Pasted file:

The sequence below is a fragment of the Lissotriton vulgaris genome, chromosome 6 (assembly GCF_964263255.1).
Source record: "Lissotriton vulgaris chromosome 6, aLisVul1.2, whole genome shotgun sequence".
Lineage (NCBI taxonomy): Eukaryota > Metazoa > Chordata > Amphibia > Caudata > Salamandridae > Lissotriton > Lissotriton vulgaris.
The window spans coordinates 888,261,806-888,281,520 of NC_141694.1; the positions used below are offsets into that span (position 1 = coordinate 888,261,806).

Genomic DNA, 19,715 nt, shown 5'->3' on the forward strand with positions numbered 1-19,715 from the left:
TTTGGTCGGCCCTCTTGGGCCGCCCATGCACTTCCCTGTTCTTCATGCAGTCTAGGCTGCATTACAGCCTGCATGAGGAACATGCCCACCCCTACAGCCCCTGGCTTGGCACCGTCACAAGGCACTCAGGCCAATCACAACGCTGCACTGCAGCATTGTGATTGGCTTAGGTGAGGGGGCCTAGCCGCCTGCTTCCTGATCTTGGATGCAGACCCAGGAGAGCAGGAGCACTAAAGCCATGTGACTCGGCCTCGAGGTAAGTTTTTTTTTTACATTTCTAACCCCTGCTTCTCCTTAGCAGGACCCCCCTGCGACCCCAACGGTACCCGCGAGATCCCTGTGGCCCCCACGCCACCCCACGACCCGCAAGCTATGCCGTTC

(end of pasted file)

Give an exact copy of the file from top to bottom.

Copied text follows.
The sequence below is a fragment of the Lissotriton vulgaris genome, chromosome 6 (assembly GCF_964263255.1).
Source record: "Lissotriton vulgaris chromosome 6, aLisVul1.2, whole genome shotgun sequence".
Lineage (NCBI taxonomy): Eukaryota > Metazoa > Chordata > Amphibia > Caudata > Salamandridae > Lissotriton > Lissotriton vulgaris.
The window spans coordinates 888,261,806-888,281,520 of NC_141694.1; the positions used below are offsets into that span (position 1 = coordinate 888,261,806).

Genomic DNA, 19,715 nt, shown 5'->3' on the forward strand with positions numbered 1-19,715 from the left:
TTTGGTCGGCCCTCTTGGGCCGCCCATGCACTTCCCTGTTCTTCATGCAGTCTAGGCTGCATTACAGCCTGCATGAGGAACATGCCCACCCCTACAGCCCCTGGCTTGGCACCGTCACAAGGCACTCAGGCCAATCACAACGCTGCACTGCAGCATTGTGATTGGCTTAGGTGAGGGGGCCTAGCCGCCTGCTTCCTGATCTTGGATGCAGACCCAGGAGAGCAGGAGCACTAAAGCCATGTGACTCGGCCTCGAGGTAAGTTTTTTTTTTACATTTCTAACCCCTGCTTCTCCTTAGCAGGACCCCCCTGCGACCCCAACGGTACCCGCGAGATCCCTGTGGCCCCCACGCCACCCCACGACCCGCAAGCTATGCCGTTC